HomeFootball DirtMastering an Unstoppable Offensive Strategy (Part I)

Mastering an Unstoppable Offensive Strategy (Part I)

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The benefit of a play everyone calls is each piece of the offense knows how to operate within its confines. For the targets set to slice across the field, the first step at the line of scrimmage is a peek into the secondary. Alignments can reveal what comes next, tipping the defense’s hand as to whether it will be in zone or man coverage and if blitzers may be on the way.

“You look at the coverage,” Keyshawn Johnson said about lining up to execute a mesh route over the middle. “The coverage will dictate [whether or not you’ll have an easy catch]. Pre-snap read, I know what they’re going to do before they know what they’re going to do. So you know automatically: ‘He’s getting ready to take the cheese. It’s over.’”

For New York Giants tight end Darren Waller, it’s a speedrun through a checklist he’s spent more than a decade studying.

“Having a plan pre-snap, understanding your route, understanding all the adjustments you’ve gotta make on your route and knowing you’ve got to read the coverage as it unfolds,” Waller explained. “You’ve got to make those decisions quick; it’s all things that are developed through repetition. That’s why you have training camp in the offseason — so you can train those reactions.

“It’s a man [coverage] beat up. You get up there, and you see zone, it’s like, ‘Oh, I’ve got to play to beat zone. Oh, they’re in man? Well, check to [mesh].’ That’s when you have your best chance to succeed with it.”

Austin Ekeler — the Los Angeles Chargers running back who helped you win your fantasy football league thanks to 323 receptions during the last four seasons — sees it similarly when split into the slot on passing downs.

“It’s not necessarily who [is covering you], it’s how,” Ekeler said. “If you get a linebacker that comes and presses down on the line of scrimmage, it’s really hard to get going. If you get rerouted at the line of scrimmage, that’s not a lot of time to get moving. You need to be five steps, five yards, and I’m out. You can’t be jammed up.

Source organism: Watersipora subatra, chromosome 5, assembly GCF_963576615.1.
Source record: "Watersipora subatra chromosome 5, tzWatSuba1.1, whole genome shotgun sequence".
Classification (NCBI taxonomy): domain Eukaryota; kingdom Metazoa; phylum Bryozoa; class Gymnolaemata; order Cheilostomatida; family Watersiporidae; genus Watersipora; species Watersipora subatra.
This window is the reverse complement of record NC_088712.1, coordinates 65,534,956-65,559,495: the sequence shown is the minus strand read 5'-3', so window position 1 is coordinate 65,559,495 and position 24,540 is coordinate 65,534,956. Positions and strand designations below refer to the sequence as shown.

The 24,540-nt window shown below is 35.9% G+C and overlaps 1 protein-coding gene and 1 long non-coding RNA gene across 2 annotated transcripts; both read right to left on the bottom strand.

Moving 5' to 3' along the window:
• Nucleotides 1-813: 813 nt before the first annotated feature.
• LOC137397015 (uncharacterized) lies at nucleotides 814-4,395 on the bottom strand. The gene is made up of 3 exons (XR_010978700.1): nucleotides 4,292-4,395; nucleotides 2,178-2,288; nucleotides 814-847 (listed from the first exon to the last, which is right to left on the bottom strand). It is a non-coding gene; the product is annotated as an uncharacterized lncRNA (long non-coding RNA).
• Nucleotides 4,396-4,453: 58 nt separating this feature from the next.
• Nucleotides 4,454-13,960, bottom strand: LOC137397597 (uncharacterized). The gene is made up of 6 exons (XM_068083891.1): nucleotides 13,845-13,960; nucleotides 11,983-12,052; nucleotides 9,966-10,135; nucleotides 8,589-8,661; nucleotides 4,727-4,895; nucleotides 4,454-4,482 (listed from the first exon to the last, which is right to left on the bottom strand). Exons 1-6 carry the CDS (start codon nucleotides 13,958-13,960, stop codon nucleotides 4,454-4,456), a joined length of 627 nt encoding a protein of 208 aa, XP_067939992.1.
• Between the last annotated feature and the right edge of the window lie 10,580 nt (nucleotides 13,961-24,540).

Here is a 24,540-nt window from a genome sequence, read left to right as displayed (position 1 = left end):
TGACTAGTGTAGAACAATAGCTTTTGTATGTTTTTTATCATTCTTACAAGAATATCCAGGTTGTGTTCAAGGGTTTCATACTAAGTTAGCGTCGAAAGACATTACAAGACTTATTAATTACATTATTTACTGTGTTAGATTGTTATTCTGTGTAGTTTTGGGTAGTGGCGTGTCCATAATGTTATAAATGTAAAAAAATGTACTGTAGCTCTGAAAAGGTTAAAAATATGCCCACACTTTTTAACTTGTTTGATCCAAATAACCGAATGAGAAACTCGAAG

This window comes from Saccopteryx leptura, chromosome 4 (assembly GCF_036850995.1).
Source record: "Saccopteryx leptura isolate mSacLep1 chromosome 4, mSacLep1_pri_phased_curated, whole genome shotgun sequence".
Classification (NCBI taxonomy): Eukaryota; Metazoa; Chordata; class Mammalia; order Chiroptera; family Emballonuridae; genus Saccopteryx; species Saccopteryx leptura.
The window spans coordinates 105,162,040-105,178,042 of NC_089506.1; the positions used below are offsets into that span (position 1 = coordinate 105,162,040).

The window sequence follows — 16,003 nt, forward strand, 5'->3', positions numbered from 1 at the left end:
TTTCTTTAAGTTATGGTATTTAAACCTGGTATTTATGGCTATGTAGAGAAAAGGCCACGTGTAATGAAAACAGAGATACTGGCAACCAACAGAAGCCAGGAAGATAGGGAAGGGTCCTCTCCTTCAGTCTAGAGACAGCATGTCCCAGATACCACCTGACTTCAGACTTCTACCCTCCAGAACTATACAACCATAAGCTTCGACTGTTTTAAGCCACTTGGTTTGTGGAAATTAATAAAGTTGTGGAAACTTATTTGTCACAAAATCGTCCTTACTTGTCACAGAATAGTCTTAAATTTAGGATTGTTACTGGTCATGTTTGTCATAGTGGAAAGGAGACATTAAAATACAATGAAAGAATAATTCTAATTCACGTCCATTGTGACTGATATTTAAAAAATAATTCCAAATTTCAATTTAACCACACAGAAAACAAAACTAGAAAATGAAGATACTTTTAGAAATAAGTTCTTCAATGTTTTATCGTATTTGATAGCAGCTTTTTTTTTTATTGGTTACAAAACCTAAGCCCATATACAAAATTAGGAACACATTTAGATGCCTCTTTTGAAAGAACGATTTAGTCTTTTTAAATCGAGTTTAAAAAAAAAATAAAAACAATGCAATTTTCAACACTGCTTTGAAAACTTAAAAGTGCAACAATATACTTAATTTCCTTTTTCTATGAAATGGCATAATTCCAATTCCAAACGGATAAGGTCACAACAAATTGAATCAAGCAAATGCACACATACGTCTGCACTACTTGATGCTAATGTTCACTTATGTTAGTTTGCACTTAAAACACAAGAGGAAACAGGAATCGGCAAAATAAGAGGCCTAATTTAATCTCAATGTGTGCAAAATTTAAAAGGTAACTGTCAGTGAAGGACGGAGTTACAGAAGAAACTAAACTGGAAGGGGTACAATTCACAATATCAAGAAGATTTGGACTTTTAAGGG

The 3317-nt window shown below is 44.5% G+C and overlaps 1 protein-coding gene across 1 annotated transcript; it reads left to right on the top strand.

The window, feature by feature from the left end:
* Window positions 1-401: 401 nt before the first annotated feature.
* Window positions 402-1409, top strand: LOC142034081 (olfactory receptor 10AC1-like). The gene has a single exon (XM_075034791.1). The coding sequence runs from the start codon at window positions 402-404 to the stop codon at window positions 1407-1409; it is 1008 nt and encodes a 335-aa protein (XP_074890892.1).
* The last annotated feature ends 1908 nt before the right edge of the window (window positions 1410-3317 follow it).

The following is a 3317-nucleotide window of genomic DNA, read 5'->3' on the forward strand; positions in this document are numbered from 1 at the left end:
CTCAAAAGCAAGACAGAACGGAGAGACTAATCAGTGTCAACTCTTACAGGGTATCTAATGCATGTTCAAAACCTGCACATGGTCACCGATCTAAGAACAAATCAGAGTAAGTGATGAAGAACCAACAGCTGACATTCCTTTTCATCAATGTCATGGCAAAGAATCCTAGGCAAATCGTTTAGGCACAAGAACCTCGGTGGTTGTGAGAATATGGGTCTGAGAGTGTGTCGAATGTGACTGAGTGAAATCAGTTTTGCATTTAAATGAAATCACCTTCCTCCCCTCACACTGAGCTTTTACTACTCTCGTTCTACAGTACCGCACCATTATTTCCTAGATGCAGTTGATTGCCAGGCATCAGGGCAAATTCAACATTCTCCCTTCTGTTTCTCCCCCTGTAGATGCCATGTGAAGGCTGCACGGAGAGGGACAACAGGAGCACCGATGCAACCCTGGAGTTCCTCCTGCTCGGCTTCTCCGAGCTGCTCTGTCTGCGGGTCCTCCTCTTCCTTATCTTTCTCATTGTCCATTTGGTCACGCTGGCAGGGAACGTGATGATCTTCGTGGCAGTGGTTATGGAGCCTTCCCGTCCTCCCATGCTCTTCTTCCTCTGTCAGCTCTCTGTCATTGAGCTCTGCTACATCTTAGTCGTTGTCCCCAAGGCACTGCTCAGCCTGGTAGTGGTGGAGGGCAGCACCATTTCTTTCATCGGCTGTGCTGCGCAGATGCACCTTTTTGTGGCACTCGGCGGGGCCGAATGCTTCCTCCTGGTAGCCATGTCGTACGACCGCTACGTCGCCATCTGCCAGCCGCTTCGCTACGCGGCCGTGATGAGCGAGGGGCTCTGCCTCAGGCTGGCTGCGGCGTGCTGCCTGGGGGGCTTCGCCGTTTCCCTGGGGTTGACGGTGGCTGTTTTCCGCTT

“If [the linebacker or defensive back] plays off? You’re dead. You’re gonna get burned. But if you come down and press, yeah, you’ve got a chance.

“Don’t tell linebackers I said that.”

AP Photo/Matt Durisko

With the defense identified, the next step is disguising the route.

“I start off with alignment. Alignment and assignment … what I’ve got to do with the route,” Diggs said. “Then my biggest thing is consistently being inconsistent. And by that I mean, I’m not going to show you the same thing twice, and it won’t look the same twice. If I show you something else, I want to consistently show you something that makes you believe something enough. That’s my biggest thing.

“I know when I got you when you think you guessed right. When a corner is most confident is when they think they saw something already or they watch something on tape. I’m like a teacher, you know. You have had those trick questions in this ABCD, and a D is all of the all of the above. I’m showing you all of the above.”

For tight ends, shaking coverage gets a little trickier.

“It’s all about keeping a low pad level for a big guy like me,” the 6-foot-6 Waller revealed. “If my pads are high, they have a better chance of reading and breaking on my route. Guys in the slot are usually quick enough to stay with you, so at the top of your route if you get some head and shoulder [shakes and jukes] in there there’s a lot of guys that will panic, a little bit, at the top.”

But while mesh may be most effective against man-to-man coverage, it can create space against just about anything a defense throws at it.

“When you think of mesh concepts, you think of these direct crosser routes,” Ekeler said. “Trying to pick guys, trying to get defenders out of position. Now they have a trail, now they’re running into their own people. It’s effective versus man and zone [coverage].

“If it’s in man, you’re just trying to run away from [your defender] with a pick coming. If it’s in zone, you have the option to sit down in the zone, and you don’t have to keep running across and get your head taken off. It’s super effective against any type of defense. One of the safer calls you could go with.”

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